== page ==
What would you do if you found a lost skull? I guess circumstances would entirely depends on how you came across it. Excavated out of a centuries old archaeological dig? Into the museum you go. Playing video games? Keep it in your back pocket or shoot at it if it attacks you a la Doom. Wanting to give your home a creepy but distinguished look? Damien Hurst would like a word, probably for copyright reasons. Falling out of decomposing bodies because they’ve had their flesh melted clean off from overexposure to ass-kicking hard rock powerhouses? This one’s a little less likely, but it may possibly explain how Quebec’s rowdy five-piece came to be, the psychokinetic energy of a shockingly heavy hard rock band imbued into reanimating their bodies into the formidable band they became. Became because they broke up last year, either from waning energy to fuel their spirits, leaving their bodies to rest or too great an energy, they decided to divide and conquer. Whichever story suits you best really.The discerning fact is this however, The Lost Skulls have an attitude and a remarkably heavy tone that is lacking in a lot of hard rock outfits nowadays. They play hard and fast in the manner of a volcanic eruption, molten rocks showering and slamming anything in their path into dust from a beefy dual guitar gauntlet. The size of the earth-rattling bass and drums underneath only exacerbates the furious temperament further, keeping that intensity and that fire from the skies coming continuously. Plus, who doesn’t have a little time to trash talk while pandemonium is unfolding beneath them? The title track of their Dirty Nasty R’N’R EP certainly does all of the above and more, taking on all competition while hurling magma in every conceivable direction with the force of being hit by a high-performance sports car. While only lasting in their original forms for three years before spreading their scorching wings to plains new, the potential seen here is staggering enough to be unearthed a few years from now, and be displayed on its own merits as a frighteningly fearsome treasure for those who wish to seek it. The Lost Skulls may now actually be lost as a band, but their spirits still indeed live on in their music, past, present and future whatever may come.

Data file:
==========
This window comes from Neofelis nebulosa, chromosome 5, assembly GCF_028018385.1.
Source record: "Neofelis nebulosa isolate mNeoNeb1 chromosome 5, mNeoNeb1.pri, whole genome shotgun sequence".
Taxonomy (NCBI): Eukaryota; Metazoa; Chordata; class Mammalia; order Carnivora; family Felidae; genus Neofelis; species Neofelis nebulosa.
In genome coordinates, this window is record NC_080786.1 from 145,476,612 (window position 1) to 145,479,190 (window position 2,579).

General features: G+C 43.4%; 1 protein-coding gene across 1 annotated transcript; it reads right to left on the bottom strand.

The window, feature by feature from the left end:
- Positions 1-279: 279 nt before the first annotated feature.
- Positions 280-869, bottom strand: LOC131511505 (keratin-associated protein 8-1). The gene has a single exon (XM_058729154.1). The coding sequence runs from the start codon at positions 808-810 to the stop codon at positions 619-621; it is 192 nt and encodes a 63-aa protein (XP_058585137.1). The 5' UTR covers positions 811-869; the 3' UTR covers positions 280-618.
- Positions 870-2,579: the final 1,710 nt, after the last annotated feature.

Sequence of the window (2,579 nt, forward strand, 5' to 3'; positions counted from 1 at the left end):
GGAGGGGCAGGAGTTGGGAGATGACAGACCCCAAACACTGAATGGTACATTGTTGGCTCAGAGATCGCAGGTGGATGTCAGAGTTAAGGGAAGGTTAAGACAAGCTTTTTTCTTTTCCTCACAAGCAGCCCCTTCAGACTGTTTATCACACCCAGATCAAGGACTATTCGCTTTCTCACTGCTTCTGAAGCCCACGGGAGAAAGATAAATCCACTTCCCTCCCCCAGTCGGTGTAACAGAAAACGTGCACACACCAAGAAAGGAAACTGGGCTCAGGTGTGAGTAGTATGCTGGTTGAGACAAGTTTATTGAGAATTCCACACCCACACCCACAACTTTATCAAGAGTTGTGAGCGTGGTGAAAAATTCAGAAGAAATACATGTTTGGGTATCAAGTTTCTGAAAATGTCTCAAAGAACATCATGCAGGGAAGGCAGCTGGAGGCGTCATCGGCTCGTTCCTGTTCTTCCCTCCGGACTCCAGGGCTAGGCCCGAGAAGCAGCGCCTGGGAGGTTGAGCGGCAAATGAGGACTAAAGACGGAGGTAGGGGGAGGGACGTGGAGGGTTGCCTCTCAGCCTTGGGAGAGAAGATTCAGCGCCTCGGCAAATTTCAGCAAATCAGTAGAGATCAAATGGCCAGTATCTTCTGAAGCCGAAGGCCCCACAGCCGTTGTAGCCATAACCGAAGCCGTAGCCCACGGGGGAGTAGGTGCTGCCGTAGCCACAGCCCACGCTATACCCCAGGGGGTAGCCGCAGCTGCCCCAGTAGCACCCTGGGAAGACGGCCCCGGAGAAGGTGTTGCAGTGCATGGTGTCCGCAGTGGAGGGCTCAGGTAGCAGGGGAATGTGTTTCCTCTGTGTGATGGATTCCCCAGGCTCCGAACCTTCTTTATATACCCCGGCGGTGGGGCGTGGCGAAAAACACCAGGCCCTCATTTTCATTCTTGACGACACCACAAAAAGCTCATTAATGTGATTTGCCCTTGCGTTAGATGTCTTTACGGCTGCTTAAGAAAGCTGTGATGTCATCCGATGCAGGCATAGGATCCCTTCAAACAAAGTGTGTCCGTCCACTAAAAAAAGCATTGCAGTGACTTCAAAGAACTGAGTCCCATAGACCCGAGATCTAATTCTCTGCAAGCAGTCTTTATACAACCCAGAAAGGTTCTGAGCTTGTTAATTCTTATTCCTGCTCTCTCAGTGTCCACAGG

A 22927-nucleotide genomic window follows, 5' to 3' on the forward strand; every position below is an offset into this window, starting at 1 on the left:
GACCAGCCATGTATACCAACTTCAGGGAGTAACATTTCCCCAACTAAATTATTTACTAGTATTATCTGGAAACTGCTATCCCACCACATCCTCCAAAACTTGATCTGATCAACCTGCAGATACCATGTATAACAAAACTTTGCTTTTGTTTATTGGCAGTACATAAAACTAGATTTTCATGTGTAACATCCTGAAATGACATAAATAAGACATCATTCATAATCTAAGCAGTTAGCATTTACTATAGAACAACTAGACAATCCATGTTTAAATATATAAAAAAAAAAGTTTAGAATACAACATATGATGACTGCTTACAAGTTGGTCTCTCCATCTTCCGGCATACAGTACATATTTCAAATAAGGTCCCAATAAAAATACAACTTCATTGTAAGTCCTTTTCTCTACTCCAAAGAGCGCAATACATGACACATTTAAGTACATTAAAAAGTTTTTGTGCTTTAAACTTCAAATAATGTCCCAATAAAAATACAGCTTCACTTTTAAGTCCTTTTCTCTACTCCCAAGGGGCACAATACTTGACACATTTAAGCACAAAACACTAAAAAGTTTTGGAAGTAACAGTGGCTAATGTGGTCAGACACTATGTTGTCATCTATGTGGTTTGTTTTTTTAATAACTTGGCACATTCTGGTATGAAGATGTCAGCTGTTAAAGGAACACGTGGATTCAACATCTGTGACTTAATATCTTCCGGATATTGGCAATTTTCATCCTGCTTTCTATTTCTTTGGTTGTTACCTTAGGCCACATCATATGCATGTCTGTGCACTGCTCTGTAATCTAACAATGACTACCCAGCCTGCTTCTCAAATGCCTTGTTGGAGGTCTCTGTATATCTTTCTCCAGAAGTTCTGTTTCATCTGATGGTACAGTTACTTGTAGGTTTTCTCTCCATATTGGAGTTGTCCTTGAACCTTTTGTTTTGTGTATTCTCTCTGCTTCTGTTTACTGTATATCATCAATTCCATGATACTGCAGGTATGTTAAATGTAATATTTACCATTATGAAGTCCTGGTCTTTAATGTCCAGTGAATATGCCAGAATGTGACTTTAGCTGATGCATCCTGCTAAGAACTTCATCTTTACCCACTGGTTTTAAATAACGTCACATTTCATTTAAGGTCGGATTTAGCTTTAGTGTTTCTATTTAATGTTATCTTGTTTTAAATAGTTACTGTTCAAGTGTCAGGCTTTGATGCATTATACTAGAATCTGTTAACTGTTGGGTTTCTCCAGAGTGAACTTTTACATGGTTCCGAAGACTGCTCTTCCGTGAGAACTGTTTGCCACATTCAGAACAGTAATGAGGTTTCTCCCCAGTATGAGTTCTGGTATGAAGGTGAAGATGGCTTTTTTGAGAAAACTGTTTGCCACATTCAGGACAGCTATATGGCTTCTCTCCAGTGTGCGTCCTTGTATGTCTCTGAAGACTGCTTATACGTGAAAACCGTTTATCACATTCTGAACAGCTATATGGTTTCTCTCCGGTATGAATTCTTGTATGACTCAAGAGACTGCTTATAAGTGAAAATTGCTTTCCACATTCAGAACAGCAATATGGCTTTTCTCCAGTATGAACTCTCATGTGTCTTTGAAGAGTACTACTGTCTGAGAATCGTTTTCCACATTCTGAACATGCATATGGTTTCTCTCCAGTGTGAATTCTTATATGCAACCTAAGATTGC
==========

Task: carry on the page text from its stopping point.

Dirty Nasty R’N’R is sadly what seems to be the only recorded output available from The Lost Skulls, but they very kindly have the EP as a free download on their Bandcamp page, or you can also kindly pay for it if you so wish too.